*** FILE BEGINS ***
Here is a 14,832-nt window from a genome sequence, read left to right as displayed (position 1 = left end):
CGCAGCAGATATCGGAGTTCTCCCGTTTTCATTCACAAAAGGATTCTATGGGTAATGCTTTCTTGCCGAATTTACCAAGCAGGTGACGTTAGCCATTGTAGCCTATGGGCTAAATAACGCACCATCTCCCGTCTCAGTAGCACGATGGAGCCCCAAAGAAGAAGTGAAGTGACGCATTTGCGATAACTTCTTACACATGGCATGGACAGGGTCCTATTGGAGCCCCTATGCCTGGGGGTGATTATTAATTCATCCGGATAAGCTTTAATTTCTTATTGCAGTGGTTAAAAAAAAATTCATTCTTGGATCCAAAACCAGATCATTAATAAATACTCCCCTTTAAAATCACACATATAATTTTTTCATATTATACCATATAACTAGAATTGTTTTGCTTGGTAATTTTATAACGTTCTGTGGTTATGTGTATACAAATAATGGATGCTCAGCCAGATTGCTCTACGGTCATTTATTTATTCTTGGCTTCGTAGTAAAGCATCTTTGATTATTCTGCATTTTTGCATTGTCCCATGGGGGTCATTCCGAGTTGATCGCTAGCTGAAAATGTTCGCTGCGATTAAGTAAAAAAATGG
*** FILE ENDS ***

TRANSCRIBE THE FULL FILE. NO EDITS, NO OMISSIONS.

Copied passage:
Here is a 14,832-nt window from a genome sequence, read left to right as displayed (position 1 = left end):
CGCAGCAGATATCGGAGTTCTCCCGTTTTCATTCACAAAAGGATTCTATGGGTAATGCTTTCTTGCCGAATTTACCAAGCAGGTGACGTTAGCCATTGTAGCCTATGGGCTAAATAACGCACCATCTCCCGTCTCAGTAGCACGATGGAGCCCCAAAGAAGAAGTGAAGTGACGCATTTGCGATAACTTCTTACACATGGCATGGACAGGGTCCTATTGGAGCCCCTATGCCTGGGGGTGATTATTAATTCATCCGGATAAGCTTTAATTTCTTATTGCAGTGGTTAAAAAAAAATTCATTCTTGGATCCAAAACCAGATCATTAATAAATACTCCCCTTTAAAATCACACATATAATTTTTTCATATTATACCATATAACTAGAATTGTTTTGCTTGGTAATTTTATAACGTTCTGTGGTTATGTGTATACAAATAATGGATGCTCAGCCAGATTGCTCTACGGTCATTTATTTATTCTTGGCTTCGTAGTAAAGCATCTTTGATTATTCTGCATTTTTGCATTGTCCCATGGGGGTCATTCCGAGTTGATCGCTAGCTGAAAATGTTCGCTGCGATTAAGTAAAAAAATGG